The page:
Nichole is caught in a tough position. She is juggling too many responsibilities as her world falls apart. She isn’t sure where she can turn to for help, and she is facing a lot of harsh realities about just how much society can hold her back.
Richard is a corporate lawyer who lost his way. He wants to help Nichole through this heartbreaking situation, but he makes mistakes and loses her trust. He discovers that he’s been doing the right things for the wrong reasons for a long time. Everything begins to fall apart as he realizes he’s swept problems under the rug for so long he might no longer be able to fix them. After meeting an alcoholic who is struggling to take control of his life, Richard wakes up to just how far off-course his life has become and attempts to right it.
Can Nichole and Richard overcome their differences and earn a Second Chance in this multiple award-winning novel?
“This is not a race issue. This is a commitment to education issue.”
The room erupted in applause, as though saying the words made them true. A man whistled in the back, cheering wildly. The blonde in the yellow sundress stood at the microphone, nodding emphatically at the crowd. Her demeanor was aggressive as she continued, “I have lived in underprivileged areas. What I am saying today is not about race. And I just want to say to anyone who wants to cry that it is a race issue, I'm sorry. That's your prejudice, calling me a racist because my skin is white, and I'm concerned about my children's education and safety.”
Lakeisha felt a strong mix of emotions, none solid enough to grasp onto. Hatred, anger, despair, frustration—they all swirled and ebbed inside her. She was darker than the other adults in the room, but that didn’t give them the right to treat her like a criminal. To treat her daughter, not yet a teenager, like an animal. She looked down at her innocent child, wondering what was going through her mind.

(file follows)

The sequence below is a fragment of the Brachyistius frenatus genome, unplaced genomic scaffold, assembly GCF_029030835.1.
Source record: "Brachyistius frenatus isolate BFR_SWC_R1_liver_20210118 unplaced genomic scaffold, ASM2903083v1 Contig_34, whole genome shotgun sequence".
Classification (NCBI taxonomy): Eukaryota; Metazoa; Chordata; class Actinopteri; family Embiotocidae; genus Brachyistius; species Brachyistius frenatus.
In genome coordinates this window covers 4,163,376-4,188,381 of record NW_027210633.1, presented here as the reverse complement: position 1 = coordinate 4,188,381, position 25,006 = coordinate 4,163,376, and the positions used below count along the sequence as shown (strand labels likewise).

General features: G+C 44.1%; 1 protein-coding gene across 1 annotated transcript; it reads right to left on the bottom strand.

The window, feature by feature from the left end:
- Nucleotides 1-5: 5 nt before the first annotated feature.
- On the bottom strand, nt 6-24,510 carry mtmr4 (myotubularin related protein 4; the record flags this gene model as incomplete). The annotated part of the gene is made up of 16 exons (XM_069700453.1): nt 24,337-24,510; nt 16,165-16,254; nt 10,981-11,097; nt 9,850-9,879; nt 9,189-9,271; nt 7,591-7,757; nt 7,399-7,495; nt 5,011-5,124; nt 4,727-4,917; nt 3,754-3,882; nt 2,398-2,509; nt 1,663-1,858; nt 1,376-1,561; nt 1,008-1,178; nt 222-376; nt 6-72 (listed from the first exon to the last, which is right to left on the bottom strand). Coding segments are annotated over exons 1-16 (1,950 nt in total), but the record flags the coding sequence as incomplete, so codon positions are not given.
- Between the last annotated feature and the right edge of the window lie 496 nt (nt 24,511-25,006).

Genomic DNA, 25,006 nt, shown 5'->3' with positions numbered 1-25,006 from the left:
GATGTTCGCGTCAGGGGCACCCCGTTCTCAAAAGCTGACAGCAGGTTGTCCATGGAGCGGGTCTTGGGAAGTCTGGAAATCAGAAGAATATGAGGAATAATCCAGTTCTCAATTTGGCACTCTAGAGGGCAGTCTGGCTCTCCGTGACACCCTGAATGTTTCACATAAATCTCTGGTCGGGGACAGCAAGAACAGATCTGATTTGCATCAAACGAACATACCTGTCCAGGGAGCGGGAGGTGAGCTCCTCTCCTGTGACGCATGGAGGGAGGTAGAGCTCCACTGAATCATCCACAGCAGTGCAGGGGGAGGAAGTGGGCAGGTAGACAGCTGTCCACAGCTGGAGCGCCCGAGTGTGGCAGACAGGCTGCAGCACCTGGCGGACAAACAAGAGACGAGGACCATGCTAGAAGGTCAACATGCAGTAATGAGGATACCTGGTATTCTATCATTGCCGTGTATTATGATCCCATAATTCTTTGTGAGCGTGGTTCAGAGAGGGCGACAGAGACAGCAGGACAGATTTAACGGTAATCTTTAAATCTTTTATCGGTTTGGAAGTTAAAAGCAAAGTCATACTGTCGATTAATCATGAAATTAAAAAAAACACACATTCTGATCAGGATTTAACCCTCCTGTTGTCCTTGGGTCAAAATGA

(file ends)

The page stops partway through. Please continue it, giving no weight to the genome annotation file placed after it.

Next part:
Kenni was sitting cross-legged on the floor with a blank expression on her young face, watching the blonde mother addressing the crowd. She had deep black skin like her father but her mother’s nose. It was—thankfully—the only trait she had inherited from Lakeisha. All of her good parts came from James.
She always reminded Lakeisha of her late husband, a bittersweet token of what they once had and was no longer. Kenni was eleven, not really sure what was going on at this town hall meeting, yet she could still feel the hatred and fear emanating from the audience of white parents.
The hate wasn’t directed at Kenni or Lakeisha. Not precisely. There was never a mention of names or examples, only abstract comparisons. The fog of hate was simply present in the auditorium, an apparition filling the air as people vented their frustration and anger.
The bleachers were packed in the school auditorium at Northmont Middle School, row upon row of well-dressed white parents. The murmur running through the crowd was that of a cornered animal, ready to strike and protect its young. Most of their white children had been left at home with babysitters while the parents went to do battle.
“I can’t believe this,” Nichole murmured from beside Lakeisha. She shuffled a step closer and folded her arms defensively, frowning. “I can’t believe they would say things like this.”
Nichole was her elder daughter, having just turned seventeen and soon to graduate from high school. Her skin was lighter than Kenni’s, but she still stood out in the crowd.
“Neither can I,” Lakeisha responded.
They stood with a small pocket of black and Latino parents, certainly no more than twenty, huddled in the back right corner of the auditorium. Most were stuck standing since seats hadn’t been set up this far back. They didn’t feel like mingling, so instead were tucked away and out of sight of the white parents filling the rest of the area.
This group gathered together in quiet desperation, amazed the white townsfolk were so brazen and outspoken about the recent court order: a few weeks earlier, an injunction had been put in place that would add diversity to this school by allowing more students to be bussed in from neighboring districts.